Gold traders are the least bullish in four weeks as jewelry purchases slowed.
Thirteen analysts surveyed by Bloomberg expect prices to rise next week, 10 were bearish and seven neutral, the lowest proportion of bulls since June 28. Bullion rose 7.8% in July, setting a one-month high of $1,348.65 an ounce on July 24.
Jewelry makes up almost half of global gold demand and has become more important to keep prices from falling after investors reduced exchange-traded-product holdings by 25% this year. Gold is heading for the first annual drop in 13 years after some investors lost faith in the metal as a store of value. Physical purchases of gold have been slowing in the past two weeks as higher prices deterred demand, according to Standard Bank Group Ltd.
“The slowdown is mainly coming from China, where demand ramped up quite strongly a month ago,” said Marc Ground, a commodity strategist at Standard Bank in Johannesburg. “Physical demand puts lines underneath how far gold can fall, but for sustainable rallies you need investment demand. Without physical demand, gold would be lower than it is and without investment it could really crash.”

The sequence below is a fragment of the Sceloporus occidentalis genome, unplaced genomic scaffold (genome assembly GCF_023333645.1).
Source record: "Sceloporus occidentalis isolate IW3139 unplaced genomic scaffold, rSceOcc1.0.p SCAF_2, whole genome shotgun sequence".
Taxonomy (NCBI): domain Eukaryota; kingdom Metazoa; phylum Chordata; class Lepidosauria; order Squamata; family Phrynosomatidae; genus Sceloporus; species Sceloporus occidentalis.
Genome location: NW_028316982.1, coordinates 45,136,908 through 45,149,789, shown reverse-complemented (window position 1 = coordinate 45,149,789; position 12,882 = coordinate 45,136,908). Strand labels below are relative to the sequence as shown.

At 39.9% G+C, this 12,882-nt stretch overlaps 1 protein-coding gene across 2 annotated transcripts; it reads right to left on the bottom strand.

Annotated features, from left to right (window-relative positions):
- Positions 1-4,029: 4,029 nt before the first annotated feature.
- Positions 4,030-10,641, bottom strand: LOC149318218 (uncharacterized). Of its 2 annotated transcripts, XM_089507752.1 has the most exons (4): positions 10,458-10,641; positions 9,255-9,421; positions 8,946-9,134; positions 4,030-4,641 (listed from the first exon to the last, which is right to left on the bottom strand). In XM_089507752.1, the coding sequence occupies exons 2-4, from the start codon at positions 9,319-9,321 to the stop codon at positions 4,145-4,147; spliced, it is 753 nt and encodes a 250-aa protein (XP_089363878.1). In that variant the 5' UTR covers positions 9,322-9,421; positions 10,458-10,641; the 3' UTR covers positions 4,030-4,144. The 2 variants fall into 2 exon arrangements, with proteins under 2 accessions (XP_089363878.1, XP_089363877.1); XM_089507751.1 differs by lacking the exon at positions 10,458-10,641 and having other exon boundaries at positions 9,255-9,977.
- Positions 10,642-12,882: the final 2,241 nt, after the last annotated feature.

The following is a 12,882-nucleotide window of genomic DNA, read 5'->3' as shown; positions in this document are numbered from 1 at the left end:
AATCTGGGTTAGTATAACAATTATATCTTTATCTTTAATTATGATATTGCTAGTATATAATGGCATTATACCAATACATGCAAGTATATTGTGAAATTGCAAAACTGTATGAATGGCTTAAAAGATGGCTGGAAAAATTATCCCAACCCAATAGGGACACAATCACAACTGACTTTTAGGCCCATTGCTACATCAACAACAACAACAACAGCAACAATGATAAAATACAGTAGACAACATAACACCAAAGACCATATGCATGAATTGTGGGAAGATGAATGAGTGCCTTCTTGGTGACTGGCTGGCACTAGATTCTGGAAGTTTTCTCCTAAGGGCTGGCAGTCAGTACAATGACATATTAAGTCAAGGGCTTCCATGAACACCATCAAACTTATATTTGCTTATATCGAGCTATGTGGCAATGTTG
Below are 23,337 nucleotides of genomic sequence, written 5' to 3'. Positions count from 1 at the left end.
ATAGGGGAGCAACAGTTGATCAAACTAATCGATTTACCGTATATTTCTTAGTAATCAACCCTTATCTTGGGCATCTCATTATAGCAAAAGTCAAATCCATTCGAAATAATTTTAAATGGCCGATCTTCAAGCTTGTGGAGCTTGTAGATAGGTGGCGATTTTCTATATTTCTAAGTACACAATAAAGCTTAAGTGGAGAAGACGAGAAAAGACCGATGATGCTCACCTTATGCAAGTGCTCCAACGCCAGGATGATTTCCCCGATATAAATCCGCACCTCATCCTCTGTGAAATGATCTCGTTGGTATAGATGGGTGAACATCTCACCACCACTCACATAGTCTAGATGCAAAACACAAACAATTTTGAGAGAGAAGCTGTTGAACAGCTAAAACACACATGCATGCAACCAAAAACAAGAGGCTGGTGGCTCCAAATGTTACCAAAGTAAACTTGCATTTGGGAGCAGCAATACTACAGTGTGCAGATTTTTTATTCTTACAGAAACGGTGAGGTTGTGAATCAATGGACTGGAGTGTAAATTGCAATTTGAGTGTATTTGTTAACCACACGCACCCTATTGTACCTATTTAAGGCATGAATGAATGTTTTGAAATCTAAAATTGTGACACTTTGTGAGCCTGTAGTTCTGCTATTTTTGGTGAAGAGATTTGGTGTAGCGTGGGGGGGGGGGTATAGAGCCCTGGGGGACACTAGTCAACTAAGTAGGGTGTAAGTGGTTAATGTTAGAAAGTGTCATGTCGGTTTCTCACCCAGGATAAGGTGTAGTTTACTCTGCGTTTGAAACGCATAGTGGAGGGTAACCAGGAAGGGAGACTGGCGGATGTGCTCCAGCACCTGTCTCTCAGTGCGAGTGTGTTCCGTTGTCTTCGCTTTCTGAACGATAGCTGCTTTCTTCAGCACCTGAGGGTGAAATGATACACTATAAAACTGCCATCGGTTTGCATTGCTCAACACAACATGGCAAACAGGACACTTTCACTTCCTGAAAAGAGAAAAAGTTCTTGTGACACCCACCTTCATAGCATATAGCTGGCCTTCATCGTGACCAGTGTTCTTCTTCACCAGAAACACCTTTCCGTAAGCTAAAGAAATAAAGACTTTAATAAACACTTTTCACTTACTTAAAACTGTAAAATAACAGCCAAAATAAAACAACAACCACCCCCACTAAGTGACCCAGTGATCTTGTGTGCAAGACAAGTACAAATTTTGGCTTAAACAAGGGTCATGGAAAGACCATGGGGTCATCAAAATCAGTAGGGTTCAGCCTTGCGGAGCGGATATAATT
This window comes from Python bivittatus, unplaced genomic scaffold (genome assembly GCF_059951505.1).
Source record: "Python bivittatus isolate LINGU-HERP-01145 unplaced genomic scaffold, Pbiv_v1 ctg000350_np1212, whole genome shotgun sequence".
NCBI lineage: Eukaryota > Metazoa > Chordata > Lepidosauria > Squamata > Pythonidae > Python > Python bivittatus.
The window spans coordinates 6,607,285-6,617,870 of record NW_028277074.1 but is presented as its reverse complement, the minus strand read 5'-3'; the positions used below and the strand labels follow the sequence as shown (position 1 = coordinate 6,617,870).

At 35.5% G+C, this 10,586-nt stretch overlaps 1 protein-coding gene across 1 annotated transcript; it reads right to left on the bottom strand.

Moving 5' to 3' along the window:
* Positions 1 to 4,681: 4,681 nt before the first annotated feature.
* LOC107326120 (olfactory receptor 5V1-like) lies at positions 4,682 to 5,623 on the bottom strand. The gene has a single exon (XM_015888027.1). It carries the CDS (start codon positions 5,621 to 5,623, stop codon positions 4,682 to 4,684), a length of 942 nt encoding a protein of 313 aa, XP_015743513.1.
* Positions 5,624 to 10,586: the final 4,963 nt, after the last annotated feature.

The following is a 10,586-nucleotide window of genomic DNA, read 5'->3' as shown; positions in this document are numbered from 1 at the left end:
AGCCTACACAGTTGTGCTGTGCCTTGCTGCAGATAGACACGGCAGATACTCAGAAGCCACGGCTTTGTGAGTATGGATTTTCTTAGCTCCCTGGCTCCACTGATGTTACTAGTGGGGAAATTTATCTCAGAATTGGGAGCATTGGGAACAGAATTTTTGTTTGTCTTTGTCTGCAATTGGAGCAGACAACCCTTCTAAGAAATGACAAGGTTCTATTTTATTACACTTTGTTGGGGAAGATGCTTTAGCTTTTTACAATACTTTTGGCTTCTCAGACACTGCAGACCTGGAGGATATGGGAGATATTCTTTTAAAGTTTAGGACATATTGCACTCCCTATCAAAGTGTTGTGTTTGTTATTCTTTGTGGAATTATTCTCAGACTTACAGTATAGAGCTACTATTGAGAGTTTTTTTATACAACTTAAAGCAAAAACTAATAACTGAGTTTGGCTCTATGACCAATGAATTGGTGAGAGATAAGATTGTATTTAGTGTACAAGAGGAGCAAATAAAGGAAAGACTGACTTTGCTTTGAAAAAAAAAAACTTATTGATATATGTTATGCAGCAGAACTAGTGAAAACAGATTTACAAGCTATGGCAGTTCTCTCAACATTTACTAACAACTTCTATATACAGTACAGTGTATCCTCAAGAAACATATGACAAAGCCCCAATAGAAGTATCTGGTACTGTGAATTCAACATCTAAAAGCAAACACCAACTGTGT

The metal fell 21% to $1,319.61 in London this year, rebounding from a 34-month low of $1,180.50 on June 28. The 23% drop in the second quarter was the most since at least 1920. The Standard & Poor’s GSCI gauge of 24 commodities lost 1.5% since the start of January and the MSCI All-Country World Index of equities gained 11%. Treasuries declined 2.8%, a Bank of America Corp. index shows.
Prices are heading for the biggest monthly gain since January 2012 on speculation the U.S. Federal Reserve will maintain stimulus. Fed Chairman Ben S. Bernanke said last week it’s too early to decide whether to begin scaling back debt purchases in September, after saying on June 19 that bond buying could slow if the economy improves.
The Bloomberg Dollar Index, a measure against 10 major currencies, fell 2.8% since reaching a three-year high on July 8. Bullion, which typically moves inversely to the greenback, more than doubled from 2008 to a record $1,921.15 in September 2011 as the Fed bought more than $2 trillion of debt.
The metal’s slide into a bear market in April spurred more jewelry and coin buying, pushing prices up as much as 13% in three weeks before the retreat resumed. India, the world’s largest buyer, this week added restrictions on imports. Inbound shipments may tumble 63% in the second half of this year, said Bachhraj Bamalwa, a director at the All India Gems & Jewellery Trade Federation.
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